Researchers have developed a technology that can link digital photos with the digital camera they were taken w...
The "fingerprint" technology could be used by law enforcement agencies to help track down distributors of child pornography and other producers of illegal digital imagery.
The solution, developed by researchers at New York’s Binghamton University, analyses the slight variations created by the image sensor in each camera to identify pictures.
“The defence in a child porn case could often be that the images in question were not taken by a defendant’s camera,” said Jessica Fridrich, the Binghamton University engineering professor who oversaw the research.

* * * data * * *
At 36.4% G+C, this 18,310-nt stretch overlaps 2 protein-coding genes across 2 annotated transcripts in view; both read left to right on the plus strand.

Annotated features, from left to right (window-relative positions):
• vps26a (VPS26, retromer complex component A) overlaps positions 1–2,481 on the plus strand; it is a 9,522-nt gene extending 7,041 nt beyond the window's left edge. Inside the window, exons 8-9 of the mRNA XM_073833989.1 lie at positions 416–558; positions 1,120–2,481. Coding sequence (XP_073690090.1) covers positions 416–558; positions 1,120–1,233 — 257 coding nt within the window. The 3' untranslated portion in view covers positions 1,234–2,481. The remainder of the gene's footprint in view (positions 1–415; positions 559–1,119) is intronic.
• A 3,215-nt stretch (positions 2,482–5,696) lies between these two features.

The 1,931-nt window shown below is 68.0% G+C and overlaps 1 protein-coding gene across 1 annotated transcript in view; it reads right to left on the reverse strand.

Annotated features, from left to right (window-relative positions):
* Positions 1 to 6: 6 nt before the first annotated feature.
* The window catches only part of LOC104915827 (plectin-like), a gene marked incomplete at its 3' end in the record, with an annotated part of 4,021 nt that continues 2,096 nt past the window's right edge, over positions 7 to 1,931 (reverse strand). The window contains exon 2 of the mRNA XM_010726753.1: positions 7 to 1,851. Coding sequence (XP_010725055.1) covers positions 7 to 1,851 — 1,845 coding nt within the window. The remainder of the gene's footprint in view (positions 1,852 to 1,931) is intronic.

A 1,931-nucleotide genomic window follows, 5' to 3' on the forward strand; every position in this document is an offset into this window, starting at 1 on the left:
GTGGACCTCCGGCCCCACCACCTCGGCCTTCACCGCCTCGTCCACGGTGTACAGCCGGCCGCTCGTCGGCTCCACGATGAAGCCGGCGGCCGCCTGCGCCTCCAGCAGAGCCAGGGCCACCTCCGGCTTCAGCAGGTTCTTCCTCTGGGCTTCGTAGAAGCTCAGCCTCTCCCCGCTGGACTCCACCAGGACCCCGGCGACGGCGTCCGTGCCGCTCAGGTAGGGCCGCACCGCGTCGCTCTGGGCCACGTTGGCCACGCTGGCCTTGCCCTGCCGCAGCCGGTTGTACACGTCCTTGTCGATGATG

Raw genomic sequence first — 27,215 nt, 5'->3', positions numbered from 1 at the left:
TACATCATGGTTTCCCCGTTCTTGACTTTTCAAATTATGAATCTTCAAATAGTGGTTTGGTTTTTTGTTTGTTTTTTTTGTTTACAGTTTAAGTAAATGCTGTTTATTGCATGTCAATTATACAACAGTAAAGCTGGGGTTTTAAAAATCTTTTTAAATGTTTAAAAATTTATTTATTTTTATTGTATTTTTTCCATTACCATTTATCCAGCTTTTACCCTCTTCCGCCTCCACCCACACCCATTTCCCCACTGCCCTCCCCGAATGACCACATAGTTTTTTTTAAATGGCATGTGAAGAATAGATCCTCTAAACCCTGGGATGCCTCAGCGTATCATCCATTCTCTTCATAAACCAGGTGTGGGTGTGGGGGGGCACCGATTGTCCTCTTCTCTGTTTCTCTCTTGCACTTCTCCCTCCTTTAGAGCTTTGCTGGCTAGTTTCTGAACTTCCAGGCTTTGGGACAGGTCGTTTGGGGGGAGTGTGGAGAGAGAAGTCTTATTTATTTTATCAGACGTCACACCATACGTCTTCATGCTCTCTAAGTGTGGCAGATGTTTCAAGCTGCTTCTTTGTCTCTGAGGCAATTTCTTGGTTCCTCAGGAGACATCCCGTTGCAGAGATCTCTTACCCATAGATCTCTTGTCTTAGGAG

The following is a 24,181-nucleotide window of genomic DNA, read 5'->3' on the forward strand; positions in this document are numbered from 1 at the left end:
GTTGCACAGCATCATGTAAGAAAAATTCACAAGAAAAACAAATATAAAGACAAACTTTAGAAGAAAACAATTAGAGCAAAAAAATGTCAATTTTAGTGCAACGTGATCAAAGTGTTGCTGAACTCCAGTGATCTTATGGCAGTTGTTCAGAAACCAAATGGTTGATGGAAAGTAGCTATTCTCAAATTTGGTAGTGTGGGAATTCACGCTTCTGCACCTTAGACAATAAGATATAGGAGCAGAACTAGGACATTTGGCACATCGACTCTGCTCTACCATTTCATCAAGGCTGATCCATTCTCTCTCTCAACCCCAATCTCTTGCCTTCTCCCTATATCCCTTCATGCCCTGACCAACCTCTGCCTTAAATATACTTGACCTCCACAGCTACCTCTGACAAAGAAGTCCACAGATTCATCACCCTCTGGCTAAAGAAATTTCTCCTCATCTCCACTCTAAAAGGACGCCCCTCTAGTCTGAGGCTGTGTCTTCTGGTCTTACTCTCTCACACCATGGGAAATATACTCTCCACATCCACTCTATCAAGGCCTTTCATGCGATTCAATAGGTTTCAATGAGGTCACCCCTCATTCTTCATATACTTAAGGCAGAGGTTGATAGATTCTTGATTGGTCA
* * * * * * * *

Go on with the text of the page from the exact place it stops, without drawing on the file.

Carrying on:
Fridrich’s team has found that every digital picture is overlaid by a weak noise-like pattern of pixel-to-pixel non-uniformity.
That digital noise pattern is consistent with all images taken from the same camera.
Fridrich said analysis of 2,700 pictures taken with nine digital cameras showed 100% accuracy.
The technology works with cameras in mobile phones, as well as more powerful freestanding ones. It means police dealing with the phenomenon of “happy slapping” – usually young people filming attacks on members of the public – could soon have a new tool to pin down the culprits.